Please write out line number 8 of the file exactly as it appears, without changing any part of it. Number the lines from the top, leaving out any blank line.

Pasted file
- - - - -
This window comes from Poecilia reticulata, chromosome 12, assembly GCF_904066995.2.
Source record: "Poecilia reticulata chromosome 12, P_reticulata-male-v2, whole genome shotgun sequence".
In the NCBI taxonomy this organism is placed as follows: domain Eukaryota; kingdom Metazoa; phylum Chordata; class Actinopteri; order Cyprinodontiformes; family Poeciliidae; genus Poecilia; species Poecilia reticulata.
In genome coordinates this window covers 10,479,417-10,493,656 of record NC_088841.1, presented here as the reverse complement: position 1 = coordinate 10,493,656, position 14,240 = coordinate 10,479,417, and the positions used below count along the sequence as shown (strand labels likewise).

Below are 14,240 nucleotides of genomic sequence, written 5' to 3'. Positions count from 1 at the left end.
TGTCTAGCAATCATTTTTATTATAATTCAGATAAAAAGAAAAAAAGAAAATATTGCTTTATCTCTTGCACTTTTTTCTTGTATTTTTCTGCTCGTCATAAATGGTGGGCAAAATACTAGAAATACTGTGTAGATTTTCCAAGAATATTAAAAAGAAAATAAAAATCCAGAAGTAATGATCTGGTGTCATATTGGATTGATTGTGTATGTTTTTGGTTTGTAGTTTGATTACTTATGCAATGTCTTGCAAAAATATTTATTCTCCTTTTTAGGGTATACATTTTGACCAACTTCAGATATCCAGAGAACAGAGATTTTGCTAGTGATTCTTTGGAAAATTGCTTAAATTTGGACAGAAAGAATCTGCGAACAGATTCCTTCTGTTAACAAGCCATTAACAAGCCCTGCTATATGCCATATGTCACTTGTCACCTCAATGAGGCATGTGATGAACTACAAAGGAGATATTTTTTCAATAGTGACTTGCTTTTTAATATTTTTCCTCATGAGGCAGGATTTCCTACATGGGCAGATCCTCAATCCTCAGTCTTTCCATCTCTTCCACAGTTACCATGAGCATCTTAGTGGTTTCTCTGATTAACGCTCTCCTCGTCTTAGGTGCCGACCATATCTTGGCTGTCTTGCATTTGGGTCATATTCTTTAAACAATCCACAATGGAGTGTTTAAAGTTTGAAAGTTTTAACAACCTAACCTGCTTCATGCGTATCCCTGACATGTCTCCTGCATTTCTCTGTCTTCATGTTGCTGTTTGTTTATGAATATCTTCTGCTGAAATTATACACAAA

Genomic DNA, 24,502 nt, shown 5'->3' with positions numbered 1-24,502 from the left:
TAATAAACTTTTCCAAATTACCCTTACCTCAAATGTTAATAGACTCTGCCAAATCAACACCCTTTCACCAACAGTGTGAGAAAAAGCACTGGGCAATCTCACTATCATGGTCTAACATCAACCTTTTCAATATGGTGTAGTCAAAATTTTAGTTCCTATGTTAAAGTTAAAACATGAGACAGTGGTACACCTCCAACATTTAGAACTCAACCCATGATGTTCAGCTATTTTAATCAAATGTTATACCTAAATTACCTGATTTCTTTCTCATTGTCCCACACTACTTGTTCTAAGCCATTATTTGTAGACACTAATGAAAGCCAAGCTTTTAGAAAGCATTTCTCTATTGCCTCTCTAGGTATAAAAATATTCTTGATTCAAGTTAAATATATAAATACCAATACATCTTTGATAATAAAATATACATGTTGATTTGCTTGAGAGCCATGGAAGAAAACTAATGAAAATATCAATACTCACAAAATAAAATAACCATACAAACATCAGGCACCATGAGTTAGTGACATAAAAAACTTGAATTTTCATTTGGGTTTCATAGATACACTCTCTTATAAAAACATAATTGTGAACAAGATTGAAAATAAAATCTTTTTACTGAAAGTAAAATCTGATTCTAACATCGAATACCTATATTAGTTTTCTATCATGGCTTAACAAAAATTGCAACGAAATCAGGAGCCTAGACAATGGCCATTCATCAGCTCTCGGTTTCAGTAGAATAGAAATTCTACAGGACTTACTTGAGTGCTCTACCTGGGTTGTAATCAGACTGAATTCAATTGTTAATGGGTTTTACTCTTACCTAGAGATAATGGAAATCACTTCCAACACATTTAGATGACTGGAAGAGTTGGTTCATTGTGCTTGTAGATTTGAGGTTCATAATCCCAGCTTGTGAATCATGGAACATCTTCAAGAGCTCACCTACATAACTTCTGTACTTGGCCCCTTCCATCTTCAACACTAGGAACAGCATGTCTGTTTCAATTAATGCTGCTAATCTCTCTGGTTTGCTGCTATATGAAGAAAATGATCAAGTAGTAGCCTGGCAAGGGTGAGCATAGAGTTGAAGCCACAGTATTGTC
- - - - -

TAATAAACTTTTCCAAATTACCCTTACCTCAAATGTTAATAGACTCTGCCAAATCAACACCCTTTCACCAACAGTGTGAGAAAAAGCACTGGGCAATCTCACTATCATGGTCTAACATCAACCTTTTCAATATGGTGTAGTCAAAATTTTAGTTCCTATGTTAAAGTTAAAACATGAGACAGTGGTACACCTCCAACATTTAGAACTCAACCCATGATGTTCAGCTATTTTAATCAAATGTTATACCTAAATTACCTGATTTCTTTCTCATTGTCCCACACTACTTGTTCTAAGCCATTATTTGTAGACACTAATGAAAGCCAAGCTTTTAGAAAGCATTTCTCTATTGCCTCTCTAGGTATAAAAATATTCTTGATTCAAGTTAAATATATAAATACCAATACATCTTTGATAATAAAATATACATGTTGATTTGCTTGAGAGCCATGGAAGAAAACTAATGAAAATATCAATACTCACAAAATAAAATAACCATACAAACATCAGGCACCATGAGTTAGTGACATAAAAAACTTGAATTTTCATTTGGGTTTCATAGATACACTCTCTTATAAAAACATAATTGTGAACAAGATTGAAAATAAAATCTTTTTACTGAAAGTAAAATCTGATTCTAACATCGAATACCTATATTAGTTTTCTATCATGGCTTAACAAAAATTGCAACGAAATCAGGAGCCTAGACAATGGCCATTCATCAGCTCTCGGTTTCAGTAGAATAGAAATTCTACAGGACTTACTTGAGTGCTCTACCTGGGTTGTAATCAGACTGAATTCAATTGTTAATGGGTTTTACTCTTACCTAGAGATAATGGAAATCACTTCCAACACATTTAGATGACTGGAAGAGTTGGTTCATTGTGCTTGTAGATTTGAGGTTCATAATCCCAGCTTGTGAATCATGGAACATCTTCAAGAGCTCACCTACATAACTTCTGTACTTGGCCCCTTCCATCTTCAACACTAGGAACAGCATGTCTGTTTCAATTAATGCTGCTAATCTCTCTGGTTTGCTGCTATATGAAGAAAATGATCAAGTAGTAGCCTGGCAAGGGTGAGCATAGAGTTGAAGCCACAGTATTGTC